The UPC has faced continuous obstacles delaying its implementation. As matters stand, 15 contracting Member States have already ratified, including France and Italy. Once German ratification is complete it is anticipated that the final steps could be taken to set up the UPC in 2021 (with work likely starting in 2022), but more delays are now expected. In late December 2020, the German Parliament passed the ratification bill for the UPC Agreement but that was swiftly followed by the filing of two constitutional complaints with Federal Constitutional Court which delays the German process again.
Once up and running the UPC will replace all individual enforcement courts in different EU member states, enabling inventors and patent owners to enforce their patents across Europe. There will no longer be a requirement for multi-jurisdictional patent disputes, which has forced patent owners to litigate costly and complex issues throughout several European jurisdictions simultaneously.
Ireland is yet to ratify the UPC Agreement and a referendum is required to amend the Irish Constitution. Perhaps another opportunity for Ireland might unfold in the meantime, with Ireland becoming a potential candidate to house the Life Sciences Central Division. Doing so would demonstrate Ireland’s ongoing commitment to intellectual property, its protection and its market leading position in the life sciences sector. In addition, the Irish Commercial Court already plays an active role in the management of life sciences disputes, usually being simultaneously litigated in numerous European jurisdictions.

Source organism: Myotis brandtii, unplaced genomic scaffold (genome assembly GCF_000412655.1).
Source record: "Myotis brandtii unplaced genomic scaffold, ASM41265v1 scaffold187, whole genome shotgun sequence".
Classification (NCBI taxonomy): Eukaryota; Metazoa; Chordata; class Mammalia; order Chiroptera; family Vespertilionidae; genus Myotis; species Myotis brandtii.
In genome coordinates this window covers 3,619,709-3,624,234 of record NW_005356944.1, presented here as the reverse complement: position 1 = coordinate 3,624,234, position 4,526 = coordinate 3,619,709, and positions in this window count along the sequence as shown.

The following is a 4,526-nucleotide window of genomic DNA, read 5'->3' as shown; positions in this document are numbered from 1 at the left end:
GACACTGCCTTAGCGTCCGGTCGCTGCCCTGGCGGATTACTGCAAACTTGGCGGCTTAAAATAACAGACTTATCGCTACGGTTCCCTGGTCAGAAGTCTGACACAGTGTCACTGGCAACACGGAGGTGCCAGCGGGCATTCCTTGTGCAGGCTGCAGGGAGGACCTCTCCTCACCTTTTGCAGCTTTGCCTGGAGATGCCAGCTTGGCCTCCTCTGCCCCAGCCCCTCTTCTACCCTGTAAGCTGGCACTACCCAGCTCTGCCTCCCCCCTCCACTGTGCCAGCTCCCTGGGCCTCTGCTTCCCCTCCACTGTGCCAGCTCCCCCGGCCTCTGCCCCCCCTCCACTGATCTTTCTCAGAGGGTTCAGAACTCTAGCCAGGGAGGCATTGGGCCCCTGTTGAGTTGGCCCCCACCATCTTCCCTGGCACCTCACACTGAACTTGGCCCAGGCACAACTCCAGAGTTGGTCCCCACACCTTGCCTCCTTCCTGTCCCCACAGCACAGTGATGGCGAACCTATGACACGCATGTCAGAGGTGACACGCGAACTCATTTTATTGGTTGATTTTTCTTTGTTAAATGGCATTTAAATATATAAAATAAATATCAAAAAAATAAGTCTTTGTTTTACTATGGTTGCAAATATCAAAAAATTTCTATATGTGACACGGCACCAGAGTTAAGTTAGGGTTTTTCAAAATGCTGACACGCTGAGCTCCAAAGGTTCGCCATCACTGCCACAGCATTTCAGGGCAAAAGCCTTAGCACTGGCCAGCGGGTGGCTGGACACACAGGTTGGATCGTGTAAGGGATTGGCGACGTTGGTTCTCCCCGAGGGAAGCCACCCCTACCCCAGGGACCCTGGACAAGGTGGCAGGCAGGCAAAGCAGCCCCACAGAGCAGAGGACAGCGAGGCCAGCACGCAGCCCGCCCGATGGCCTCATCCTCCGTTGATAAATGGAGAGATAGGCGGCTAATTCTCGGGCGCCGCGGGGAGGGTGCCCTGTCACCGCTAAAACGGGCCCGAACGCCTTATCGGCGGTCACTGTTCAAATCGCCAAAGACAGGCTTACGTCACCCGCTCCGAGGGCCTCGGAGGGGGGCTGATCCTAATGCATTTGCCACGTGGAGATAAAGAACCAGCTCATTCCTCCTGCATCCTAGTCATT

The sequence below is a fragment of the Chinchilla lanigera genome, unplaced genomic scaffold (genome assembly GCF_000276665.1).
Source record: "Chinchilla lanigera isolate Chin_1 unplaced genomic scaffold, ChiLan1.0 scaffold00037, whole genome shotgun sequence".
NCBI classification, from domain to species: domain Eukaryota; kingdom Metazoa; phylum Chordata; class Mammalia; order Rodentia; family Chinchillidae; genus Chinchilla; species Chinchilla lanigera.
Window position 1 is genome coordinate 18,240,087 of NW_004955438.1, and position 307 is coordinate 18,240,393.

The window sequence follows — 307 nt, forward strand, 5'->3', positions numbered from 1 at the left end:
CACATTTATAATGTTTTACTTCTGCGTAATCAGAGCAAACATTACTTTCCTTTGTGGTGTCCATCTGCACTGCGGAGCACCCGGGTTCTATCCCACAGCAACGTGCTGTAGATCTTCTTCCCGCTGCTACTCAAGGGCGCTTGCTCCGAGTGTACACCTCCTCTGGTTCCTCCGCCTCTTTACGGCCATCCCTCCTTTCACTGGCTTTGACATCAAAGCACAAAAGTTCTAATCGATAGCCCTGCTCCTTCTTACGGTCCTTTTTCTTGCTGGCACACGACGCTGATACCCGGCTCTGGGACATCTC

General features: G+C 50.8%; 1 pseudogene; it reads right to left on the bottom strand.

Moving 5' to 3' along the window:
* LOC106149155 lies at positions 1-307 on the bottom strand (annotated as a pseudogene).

It is understood that the decision surrounding the final central divisional seat could be sensitive from a political perspective. Public lobbying started in Italy in 2016 after the Brexit vote. Italy has already formally nominated Milan to host the life sciences seat on a permanent basis. Currently, the Netherlands (Amsterdam) and France (Paris) are understood to be the main competitors to the Italian proposal.
Can Ireland be added to this list?